Montag, 9. Juli 2007

The Apocalypse will go on the Road, some.

Note that the upcoming class session on Wednesday, July 11 will not take place in our regular class room. NO. There has been another room change. We will be in...

M3/126N (!)

- that's in the big main building...

See you there...

Mittwoch, 4. Juli 2007

To read...and write: Notes on the Term Paper

Alright then. Some pointers...hmmm...

As I see it, no one will want to to write their essay on Michael Wigglesworth, right?

1) How about the poetry of Edward Taylor (1642-1729)? As a poet, as an artist he was way more accomplished than Wigglesworth & in fact is more interesting to read. A small selection from his works are here. You could read some (2-3 to them) to analyze how he gets the second generation Puritan experience (the decay of the Puritan belief - the war(s) with the native population - the Puritan community in danger - and so on) into verse. Or you could concentrate on his unlikely revival in the 1930s - when his manuscripts were re-discovered...and link it with the general revival of interest in Puritan colonial times, pioneered by, among others, Perry Miller of Harvard University. Possible working titles like "The Puritan Revival: 1920-1960" come to my mind here.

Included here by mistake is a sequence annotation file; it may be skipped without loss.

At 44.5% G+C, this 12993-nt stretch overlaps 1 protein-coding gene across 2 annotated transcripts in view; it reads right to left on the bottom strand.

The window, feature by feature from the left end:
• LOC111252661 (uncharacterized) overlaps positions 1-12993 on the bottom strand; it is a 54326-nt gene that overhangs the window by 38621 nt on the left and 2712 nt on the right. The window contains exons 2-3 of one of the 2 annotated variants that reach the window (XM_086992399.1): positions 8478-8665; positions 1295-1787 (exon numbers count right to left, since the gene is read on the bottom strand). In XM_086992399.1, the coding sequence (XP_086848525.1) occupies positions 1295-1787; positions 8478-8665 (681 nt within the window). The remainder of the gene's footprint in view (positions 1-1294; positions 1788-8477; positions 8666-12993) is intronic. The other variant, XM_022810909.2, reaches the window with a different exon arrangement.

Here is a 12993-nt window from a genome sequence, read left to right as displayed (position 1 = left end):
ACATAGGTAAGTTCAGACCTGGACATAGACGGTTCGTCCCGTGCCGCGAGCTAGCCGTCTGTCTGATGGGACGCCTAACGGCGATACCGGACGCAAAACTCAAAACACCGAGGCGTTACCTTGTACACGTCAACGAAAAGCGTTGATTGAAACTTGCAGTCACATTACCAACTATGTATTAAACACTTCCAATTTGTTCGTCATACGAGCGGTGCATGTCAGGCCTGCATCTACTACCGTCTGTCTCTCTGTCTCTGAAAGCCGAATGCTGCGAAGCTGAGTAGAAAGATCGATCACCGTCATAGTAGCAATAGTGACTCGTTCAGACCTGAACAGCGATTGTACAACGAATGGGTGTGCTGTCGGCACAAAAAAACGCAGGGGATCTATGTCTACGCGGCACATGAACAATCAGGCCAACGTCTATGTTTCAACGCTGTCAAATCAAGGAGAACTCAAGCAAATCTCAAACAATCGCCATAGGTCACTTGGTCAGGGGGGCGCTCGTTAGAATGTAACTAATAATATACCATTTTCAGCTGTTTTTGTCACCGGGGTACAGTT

Sound exciting? Or not yet exciting enough?

2) The apocalyptic Fringe

Throughout American history, apocalyptic cults have had a considerable influence - think of the Millerites, a highly influential 19th century religious group, or, more recently, the Branch Davidians, who went down in flames in Waco, Texas? What elements (of their belief, of their position in society, of their cult actions, etc.) did they share, what happened to them, what influence do they have on modern American society? You would have to work with their texts, mind you - pdf copies of the Millerite Journal, The Midnight Cry, are even available online.